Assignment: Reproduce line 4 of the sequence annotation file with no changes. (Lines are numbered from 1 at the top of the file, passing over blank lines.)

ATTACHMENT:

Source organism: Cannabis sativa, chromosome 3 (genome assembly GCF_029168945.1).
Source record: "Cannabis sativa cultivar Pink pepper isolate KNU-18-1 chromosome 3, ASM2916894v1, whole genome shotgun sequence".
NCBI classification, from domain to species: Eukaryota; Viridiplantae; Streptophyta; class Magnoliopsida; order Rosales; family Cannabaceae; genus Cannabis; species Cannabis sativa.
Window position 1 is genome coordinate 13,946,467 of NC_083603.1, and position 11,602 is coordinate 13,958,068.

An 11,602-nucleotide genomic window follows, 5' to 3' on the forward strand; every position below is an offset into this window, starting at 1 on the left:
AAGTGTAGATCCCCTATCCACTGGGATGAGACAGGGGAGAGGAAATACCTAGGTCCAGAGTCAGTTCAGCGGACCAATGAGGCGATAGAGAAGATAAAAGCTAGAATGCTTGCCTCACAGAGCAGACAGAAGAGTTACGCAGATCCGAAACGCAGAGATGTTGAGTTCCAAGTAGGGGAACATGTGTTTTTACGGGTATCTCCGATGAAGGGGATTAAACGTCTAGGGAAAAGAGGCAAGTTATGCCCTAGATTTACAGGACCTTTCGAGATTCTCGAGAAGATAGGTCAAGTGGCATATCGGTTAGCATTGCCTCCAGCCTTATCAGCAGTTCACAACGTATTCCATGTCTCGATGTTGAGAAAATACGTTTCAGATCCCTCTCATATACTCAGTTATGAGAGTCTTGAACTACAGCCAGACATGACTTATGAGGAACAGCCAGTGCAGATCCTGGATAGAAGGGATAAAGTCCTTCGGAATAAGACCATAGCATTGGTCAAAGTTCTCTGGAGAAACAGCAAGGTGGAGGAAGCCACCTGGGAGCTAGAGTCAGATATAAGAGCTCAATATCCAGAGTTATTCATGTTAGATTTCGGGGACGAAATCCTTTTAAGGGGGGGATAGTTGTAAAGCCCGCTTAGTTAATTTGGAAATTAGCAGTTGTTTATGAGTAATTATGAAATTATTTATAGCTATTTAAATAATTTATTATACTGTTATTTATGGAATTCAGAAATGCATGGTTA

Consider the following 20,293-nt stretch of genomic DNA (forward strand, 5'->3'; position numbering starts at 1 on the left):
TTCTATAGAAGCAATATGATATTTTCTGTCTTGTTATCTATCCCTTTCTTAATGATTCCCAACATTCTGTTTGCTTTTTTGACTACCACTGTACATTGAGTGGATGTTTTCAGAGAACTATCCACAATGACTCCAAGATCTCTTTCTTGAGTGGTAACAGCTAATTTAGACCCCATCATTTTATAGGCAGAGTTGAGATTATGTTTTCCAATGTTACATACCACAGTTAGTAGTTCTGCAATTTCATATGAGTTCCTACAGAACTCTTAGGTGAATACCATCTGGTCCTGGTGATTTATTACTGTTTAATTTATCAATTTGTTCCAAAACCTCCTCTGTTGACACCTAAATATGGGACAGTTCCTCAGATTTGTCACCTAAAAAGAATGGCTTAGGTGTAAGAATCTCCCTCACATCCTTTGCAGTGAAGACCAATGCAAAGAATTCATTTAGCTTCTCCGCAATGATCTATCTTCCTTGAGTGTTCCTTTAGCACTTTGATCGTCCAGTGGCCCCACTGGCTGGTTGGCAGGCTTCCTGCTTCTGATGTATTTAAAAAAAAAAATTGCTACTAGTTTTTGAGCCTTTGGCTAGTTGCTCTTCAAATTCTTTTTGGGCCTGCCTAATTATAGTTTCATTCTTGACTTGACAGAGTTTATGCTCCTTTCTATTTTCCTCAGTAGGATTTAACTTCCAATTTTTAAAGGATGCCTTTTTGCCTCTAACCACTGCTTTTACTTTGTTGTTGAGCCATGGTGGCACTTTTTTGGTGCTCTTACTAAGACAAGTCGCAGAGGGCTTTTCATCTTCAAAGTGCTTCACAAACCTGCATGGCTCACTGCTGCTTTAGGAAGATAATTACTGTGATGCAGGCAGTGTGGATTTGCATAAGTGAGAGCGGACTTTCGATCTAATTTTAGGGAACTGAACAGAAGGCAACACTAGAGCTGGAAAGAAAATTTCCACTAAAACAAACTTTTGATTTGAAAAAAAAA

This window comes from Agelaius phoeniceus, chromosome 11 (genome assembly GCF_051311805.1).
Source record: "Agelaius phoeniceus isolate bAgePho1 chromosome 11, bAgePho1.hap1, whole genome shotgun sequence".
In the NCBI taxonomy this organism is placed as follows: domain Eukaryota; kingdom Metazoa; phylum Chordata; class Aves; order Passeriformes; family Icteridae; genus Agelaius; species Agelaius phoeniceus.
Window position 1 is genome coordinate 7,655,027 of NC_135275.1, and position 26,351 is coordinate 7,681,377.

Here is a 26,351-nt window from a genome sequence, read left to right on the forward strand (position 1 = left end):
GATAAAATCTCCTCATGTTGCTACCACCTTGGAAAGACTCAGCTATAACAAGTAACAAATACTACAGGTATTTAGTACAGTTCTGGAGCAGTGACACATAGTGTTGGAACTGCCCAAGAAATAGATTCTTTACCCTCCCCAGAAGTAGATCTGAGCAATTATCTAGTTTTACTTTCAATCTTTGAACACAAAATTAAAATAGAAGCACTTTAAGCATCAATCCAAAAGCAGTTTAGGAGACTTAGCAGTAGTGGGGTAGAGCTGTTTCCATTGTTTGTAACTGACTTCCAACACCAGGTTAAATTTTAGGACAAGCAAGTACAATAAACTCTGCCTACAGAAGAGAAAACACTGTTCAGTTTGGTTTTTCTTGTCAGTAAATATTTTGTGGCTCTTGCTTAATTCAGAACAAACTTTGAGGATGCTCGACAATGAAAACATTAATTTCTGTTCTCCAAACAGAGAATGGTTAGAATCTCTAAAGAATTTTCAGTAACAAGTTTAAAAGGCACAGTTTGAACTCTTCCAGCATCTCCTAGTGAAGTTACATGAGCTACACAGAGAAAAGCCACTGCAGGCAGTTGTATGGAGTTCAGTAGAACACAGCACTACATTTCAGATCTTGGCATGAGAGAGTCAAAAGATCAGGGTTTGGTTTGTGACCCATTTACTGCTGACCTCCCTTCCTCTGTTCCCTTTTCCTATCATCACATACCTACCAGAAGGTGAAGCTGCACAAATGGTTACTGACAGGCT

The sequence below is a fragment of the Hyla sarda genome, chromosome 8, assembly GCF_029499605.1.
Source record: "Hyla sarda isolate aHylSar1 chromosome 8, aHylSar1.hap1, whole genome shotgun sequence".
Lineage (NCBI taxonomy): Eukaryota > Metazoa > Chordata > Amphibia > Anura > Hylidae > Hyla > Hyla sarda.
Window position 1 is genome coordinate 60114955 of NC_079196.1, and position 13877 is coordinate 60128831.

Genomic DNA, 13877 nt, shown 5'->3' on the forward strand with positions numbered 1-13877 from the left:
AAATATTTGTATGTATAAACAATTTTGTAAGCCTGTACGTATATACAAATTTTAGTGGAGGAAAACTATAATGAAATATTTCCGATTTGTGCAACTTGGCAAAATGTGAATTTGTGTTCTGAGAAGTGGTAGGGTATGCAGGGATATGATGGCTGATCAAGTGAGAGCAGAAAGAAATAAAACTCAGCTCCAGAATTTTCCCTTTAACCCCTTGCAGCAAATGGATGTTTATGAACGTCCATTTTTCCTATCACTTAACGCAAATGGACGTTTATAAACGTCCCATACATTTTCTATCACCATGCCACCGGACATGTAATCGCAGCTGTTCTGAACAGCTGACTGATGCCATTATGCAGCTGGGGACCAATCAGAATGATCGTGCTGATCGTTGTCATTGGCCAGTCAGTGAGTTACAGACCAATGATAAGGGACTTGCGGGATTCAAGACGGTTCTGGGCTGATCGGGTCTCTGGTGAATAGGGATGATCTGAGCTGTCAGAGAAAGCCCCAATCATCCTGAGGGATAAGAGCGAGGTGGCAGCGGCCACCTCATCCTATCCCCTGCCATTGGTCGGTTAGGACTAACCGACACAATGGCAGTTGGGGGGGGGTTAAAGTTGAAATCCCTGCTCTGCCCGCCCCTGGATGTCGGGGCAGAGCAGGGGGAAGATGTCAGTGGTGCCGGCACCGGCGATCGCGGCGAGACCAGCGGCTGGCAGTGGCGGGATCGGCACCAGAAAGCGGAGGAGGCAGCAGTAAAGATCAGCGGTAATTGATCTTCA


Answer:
Window position 1 is genome coordinate 13,946,467 of NC_083603.1, and position 11,602 is coordinate 13,958,068.